In 2002 Harry Hill went to Ghana with his brother Rod, a Devon farmer, just to “see how it works on the ground”. That trip got him interested in Fairtrade, and he’s carrying the message with a will. His brand on Harry’s Nuts! that include peanuts, cashews and now peanut butter boasts the Fairtrade logo that means a lot more than most of us imagine.
As one example of how Fairtrade works to benefit the environment, the farmer, the consumer and in this case an endangered Asian elephant, take the situation in Malawi. Cashew farmers were losing a sizable portion of their crops to wild elephants, and had little recourse but to try and fight them off, a nasty business for both man and beast. Fairtrade farmers decided to use funds provided by the non-profit to put up solar-powered electric fences; just enough of a shock to deter an elephant.
Another example is the Malabari goat, an indigenous breed with much greater resistance to disease than crossbreeds and much cheaper to raise for milk and meat; they were almost extinct when the organisation put together a breeding programme that donates a mating pair to some farmers, and in turn they donate the offspring to another farmer; everyone wins.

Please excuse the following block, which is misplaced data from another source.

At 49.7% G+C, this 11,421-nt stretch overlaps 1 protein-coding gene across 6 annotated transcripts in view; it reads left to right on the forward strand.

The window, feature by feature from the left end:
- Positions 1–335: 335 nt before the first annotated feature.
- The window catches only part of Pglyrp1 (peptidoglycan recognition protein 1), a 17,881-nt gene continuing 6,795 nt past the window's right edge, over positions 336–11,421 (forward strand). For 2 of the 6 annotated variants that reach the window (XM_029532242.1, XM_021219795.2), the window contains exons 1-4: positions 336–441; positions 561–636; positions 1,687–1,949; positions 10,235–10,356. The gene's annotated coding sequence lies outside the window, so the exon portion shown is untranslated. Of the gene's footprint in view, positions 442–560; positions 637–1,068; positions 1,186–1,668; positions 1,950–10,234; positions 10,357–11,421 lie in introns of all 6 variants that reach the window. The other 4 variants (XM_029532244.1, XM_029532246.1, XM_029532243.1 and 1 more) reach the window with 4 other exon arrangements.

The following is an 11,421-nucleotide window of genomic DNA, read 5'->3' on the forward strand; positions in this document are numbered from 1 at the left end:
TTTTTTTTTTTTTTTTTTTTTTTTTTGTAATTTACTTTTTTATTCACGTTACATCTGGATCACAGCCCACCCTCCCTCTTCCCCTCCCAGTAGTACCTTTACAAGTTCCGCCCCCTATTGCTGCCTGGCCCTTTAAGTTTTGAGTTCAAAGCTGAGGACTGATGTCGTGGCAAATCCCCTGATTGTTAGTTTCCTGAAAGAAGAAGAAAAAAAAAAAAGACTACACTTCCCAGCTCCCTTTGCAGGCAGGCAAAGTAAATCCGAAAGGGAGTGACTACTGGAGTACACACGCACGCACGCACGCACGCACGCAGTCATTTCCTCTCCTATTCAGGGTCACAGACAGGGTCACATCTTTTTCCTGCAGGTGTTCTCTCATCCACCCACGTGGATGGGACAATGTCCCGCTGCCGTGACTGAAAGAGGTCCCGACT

The ‘parent’ company of Fairtrade, Liberation Foods, was conceived and established with financial backing from charities like Harry Hill’s Comic Relief to help small nut farmers literally trade their way out of severe poverty. It is owned by various charities, ethical investors and farming organisations and run purely for the benefit of small farmers.
Harry Hill and many others believe the organisation can make a real difference in preserving natural biodiversity at the same time it promotes the welfare of small struggling farmers. Harry says he would love to see his salted nuts taken up by a pub chain or two; they are currently available at Waitrose, Tesco, Sainsbury’s and other outlets.